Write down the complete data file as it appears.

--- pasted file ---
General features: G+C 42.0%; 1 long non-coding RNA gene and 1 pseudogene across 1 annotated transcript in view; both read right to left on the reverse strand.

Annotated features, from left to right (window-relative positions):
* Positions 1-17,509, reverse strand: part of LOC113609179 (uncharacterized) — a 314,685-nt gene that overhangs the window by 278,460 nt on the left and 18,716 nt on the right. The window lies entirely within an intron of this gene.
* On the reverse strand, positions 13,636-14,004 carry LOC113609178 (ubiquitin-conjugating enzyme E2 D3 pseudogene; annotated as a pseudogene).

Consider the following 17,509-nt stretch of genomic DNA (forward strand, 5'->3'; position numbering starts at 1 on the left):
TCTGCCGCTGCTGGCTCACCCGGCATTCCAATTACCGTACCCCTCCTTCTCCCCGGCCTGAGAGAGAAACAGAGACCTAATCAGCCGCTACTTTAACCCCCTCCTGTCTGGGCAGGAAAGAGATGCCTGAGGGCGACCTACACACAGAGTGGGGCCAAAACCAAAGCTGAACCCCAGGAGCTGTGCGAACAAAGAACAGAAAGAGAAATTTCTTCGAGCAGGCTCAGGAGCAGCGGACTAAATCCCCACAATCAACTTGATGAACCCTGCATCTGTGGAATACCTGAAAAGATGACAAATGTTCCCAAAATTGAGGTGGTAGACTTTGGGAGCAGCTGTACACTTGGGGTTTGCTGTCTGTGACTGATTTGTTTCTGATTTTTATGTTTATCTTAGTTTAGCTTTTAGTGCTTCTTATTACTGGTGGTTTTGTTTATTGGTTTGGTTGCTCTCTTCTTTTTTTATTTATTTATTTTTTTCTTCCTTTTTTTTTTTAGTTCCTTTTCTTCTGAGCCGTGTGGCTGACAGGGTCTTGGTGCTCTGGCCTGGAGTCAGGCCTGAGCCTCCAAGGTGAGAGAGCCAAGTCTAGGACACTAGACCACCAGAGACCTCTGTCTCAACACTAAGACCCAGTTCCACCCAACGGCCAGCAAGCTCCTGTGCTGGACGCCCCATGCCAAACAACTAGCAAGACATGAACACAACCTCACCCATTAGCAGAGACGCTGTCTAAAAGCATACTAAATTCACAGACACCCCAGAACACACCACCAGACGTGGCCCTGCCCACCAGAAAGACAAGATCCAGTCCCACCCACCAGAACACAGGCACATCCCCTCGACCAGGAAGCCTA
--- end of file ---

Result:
General features: G+C 42.0%; 1 long non-coding RNA gene and 1 pseudogene across 1 annotated transcript in view; both read right to left on the reverse strand.

Annotated features, from left to right (window-relative positions):
* Positions 1-17,509, reverse strand: part of LOC113609179 (uncharacterized) — a 314,685-nt gene that overhangs the window by 278,460 nt on the left and 18,716 nt on the right. The window lies entirely within an intron of this gene.
* On the reverse strand, positions 13,636-14,004 carry LOC113609178 (ubiquitin-conjugating enzyme E2 D3 pseudogene; annotated as a pseudogene).

Consider the following 17,509-nt stretch of genomic DNA (forward strand, 5'->3'; position numbering starts at 1 on the left):
TCTGCCGCTGCTGGCTCACCCGGCATTCCAATTACCGTACCCCTCCTTCTCCCCGGCCTGAGAGAGAAACAGAGACCTAATCAGCCGCTACTTTAACCCCCTCCTGTCTGGGCAGGAAAGAGATGCCTGAGGGCGACCTACACACAGAGTGGGGCCAAAACCAAAGCTGAACCCCAGGAGCTGTGCGAACAAAGAACAGAAAGAGAAATTTCTTCGAGCAGGCTCAGGAGCAGCGGACTAAATCCCCACAATCAACTTGATGAACCCTGCATCTGTGGAATACCTGAAAAGATGACAAATGTTCCCAAAATTGAGGTGGTAGACTTTGGGAGCAGCTGTACACTTGGGGTTTGCTGTCTGTGACTGATTTGTTTCTGATTTTTATGTTTATCTTAGTTTAGCTTTTAGTGCTTCTTATTACTGGTGGTTTTGTTTATTGGTTTGGTTGCTCTCTTCTTTTTTTATTTATTTATTTTTTTCTTCCTTTTTTTTTTTAGTTCCTTTTCTTCTGAGCCGTGTGGCTGACAGGGTCTTGGTGCTCTGGCCTGGAGTCAGGCCTGAGCCTCCAAGGTGAGAGAGCCAAGTCTAGGACACTAGACCACCAGAGACCTCTGTCTCAACACTAAGACCCAGTTCCACCCAACGGCCAGCAAGCTCCTGTGCTGGACGCCCCATGCCAAACAACTAGCAAGACATGAACACAACCTCACCCATTAGCAGAGACGCTGTCTAAAAGCATACTAAATTCACAGACACCCCAGAACACACCACCAGACGTGGCCCTGCCCACCAGAAAGACAAGATCCAGTCCCACCCACCAGAACACAGGCACATCCCCTCGACCAGGAAGCCTA